The good, the bad and "Your Health Matters"

October 29, 2011|Liz Thompson

Journalists are a bit like police officers and court officials in that we often see people at their very worst.

Most reporters learn fairly quickly that there are people in the world who literally do not care who they hurt.

I was a reporter and editor for a long time and can recount dozens of stories that still make me shake my head about the cruelty some people can inflict.

It could be overwhelmingly depressing except that I also can recall dozens of stories that spotlighted someone's generosity, kindness and compassion.

After all these years, I still believe most people are good, not evil.

Last weekend, I saw good people come together to celebrate life.   

I had never been to Breast Cancer Awareness-Cumberland Valley's annual Step 'n Stride fundraiser. I went this year as part of a team covering the event for a live video stream on our website,

I watched people celebrate the fact that they or a friend or a family member was alive because of medical advancements and aggressive educational efforts that have led to early detection and successful treatment for hundreds of people who live in our area.

Watching the survivors make the first lap in the ARCC at Hagerstown Community College was uplifting to see. I saw people laughing and crying at the same time.

The heroes of this story are the people who have faced breast cancer with courage and strength, the men and women who work to promote treatment and education yearlong in the battle against this cancer, and the people who embrace the effort and lend time and money to the cause.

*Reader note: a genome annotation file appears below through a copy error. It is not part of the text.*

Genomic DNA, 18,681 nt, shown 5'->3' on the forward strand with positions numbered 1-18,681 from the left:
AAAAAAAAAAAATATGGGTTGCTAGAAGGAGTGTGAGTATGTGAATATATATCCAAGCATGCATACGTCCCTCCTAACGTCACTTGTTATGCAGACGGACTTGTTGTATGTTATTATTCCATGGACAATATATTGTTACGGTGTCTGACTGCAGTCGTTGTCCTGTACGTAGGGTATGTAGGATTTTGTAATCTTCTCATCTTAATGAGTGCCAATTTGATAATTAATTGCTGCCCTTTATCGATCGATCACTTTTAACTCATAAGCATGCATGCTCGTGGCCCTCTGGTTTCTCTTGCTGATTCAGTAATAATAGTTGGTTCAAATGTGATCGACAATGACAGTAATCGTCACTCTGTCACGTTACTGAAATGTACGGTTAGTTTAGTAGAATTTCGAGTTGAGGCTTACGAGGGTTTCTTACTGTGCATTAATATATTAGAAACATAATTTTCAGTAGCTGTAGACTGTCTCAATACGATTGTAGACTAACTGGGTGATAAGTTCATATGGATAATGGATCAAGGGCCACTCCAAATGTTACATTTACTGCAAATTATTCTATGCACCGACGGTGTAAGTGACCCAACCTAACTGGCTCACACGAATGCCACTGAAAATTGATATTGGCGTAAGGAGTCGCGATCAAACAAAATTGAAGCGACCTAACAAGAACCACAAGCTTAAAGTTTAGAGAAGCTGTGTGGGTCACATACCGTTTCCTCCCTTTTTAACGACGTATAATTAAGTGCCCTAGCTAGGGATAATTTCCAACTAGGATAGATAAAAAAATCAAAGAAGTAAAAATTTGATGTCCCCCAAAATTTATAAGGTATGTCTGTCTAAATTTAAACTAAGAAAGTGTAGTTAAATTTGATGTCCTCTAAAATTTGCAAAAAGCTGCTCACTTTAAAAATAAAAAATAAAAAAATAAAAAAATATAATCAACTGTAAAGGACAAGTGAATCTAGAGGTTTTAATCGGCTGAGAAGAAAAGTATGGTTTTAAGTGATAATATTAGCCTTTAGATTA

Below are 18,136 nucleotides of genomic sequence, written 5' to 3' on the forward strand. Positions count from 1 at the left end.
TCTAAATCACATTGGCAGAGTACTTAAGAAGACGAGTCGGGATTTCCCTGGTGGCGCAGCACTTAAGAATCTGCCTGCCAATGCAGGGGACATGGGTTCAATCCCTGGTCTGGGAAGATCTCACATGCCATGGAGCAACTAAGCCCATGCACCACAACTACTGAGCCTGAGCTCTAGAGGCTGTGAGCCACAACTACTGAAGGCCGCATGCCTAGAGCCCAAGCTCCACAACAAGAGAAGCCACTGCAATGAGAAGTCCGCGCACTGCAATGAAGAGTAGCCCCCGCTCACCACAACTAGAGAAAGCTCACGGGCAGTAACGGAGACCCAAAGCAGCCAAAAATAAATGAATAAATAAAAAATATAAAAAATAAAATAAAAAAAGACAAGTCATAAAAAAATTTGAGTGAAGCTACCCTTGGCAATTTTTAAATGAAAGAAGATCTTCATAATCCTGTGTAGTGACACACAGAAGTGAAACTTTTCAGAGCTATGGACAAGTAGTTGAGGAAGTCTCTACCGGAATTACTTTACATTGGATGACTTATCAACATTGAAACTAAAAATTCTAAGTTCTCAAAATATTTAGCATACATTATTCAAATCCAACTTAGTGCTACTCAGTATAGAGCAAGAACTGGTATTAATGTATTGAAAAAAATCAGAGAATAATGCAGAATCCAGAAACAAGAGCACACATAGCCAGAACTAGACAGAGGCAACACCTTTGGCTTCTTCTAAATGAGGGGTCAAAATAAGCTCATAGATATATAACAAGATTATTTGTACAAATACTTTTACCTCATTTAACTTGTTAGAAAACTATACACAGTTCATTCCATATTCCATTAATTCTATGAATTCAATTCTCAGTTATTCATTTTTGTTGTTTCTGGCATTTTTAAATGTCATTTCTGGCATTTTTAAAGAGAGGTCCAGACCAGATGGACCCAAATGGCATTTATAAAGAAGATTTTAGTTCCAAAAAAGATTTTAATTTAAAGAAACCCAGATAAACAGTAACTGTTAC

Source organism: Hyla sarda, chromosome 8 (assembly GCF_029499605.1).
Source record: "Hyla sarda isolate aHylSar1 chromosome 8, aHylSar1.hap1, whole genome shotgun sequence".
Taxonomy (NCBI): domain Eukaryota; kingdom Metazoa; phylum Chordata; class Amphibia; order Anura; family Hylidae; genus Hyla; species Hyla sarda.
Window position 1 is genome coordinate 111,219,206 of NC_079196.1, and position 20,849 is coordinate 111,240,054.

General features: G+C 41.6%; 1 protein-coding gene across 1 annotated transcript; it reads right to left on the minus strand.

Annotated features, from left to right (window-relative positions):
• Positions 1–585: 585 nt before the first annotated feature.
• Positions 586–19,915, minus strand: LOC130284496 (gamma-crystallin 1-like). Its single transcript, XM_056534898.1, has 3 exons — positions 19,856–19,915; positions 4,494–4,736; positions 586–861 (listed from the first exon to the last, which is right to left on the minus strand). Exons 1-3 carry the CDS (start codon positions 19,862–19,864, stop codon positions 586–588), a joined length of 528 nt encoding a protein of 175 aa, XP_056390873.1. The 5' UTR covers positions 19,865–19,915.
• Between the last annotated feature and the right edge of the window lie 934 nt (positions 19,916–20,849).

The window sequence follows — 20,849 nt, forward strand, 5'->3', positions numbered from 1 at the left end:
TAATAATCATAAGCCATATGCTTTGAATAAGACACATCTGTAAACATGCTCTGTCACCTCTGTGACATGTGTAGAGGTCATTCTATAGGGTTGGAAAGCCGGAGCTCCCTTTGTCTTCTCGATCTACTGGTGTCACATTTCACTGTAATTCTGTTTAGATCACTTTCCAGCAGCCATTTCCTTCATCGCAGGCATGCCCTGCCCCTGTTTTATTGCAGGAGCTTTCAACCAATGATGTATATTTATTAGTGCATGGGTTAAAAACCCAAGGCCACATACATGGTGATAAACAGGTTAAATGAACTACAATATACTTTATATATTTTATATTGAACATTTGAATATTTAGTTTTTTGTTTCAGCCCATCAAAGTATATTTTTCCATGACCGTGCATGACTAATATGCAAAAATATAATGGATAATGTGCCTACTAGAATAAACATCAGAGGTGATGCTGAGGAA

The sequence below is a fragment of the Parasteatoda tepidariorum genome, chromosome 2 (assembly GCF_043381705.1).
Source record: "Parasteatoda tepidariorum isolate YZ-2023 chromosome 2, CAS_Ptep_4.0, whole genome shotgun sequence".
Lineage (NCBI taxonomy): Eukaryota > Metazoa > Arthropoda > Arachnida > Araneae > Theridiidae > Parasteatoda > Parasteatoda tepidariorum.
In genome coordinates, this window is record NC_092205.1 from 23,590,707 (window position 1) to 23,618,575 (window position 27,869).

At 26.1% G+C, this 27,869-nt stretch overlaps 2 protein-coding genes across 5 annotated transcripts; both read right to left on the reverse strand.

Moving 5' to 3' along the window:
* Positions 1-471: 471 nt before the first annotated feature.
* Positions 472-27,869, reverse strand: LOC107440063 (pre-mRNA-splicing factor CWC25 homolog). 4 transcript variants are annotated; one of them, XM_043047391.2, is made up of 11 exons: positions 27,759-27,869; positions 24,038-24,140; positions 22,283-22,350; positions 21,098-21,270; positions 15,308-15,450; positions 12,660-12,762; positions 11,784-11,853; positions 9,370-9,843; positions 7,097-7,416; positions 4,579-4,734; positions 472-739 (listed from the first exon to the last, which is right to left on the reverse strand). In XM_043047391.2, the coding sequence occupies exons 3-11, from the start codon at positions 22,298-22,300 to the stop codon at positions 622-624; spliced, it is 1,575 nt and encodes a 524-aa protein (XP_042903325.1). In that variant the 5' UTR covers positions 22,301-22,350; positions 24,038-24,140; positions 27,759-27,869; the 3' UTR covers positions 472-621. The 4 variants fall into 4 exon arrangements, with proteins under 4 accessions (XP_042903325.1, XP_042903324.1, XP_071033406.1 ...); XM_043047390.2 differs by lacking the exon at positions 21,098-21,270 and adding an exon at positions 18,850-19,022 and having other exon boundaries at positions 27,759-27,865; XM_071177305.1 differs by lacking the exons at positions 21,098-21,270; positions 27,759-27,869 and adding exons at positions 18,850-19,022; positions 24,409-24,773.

It's definitely on my list of "good" stories.


Have you seen "Your Health Matters"?

It's a new show produced by The Herald-Mail and sponsored by Meritus Health. The half-hour program airs on Mondays, Wednesdays and Fridays on Antietam Cable Channel 30, and every day on the televisions in the food court at Valley Mall. You also can find it online at in the Hot Topics list at the top of the home page.

Your Health Matters is a prime example of how the newspaper industry is changing.

As we dabbled more and more into producing video, we quickly realized we could tell different kinds of stories in different ways.

We have been producing commercials for some time now, and often take our cameras to the scene of a news story or event for live coverage that we feed back to our website. We also produce a daily newscast that airs online and on the televisions at the mall.

"Your Health Matters" is our first half-hour production and focuses on healthy living. We hope to add other programming to our list in 2012.

We want to deliver the newspaper to your doorstep every day. And for many people, reading the printed version of the newspaper still is part of their daily routine.

But if you want to get your news and information in another way, we want to make sure we can deliver it the way you want to receive it, when you want to receive it.

So you can find news from The Herald-Mail online, on your phone and on TV.

Our goal is to make sure we're using every available platform to deliver news to you.

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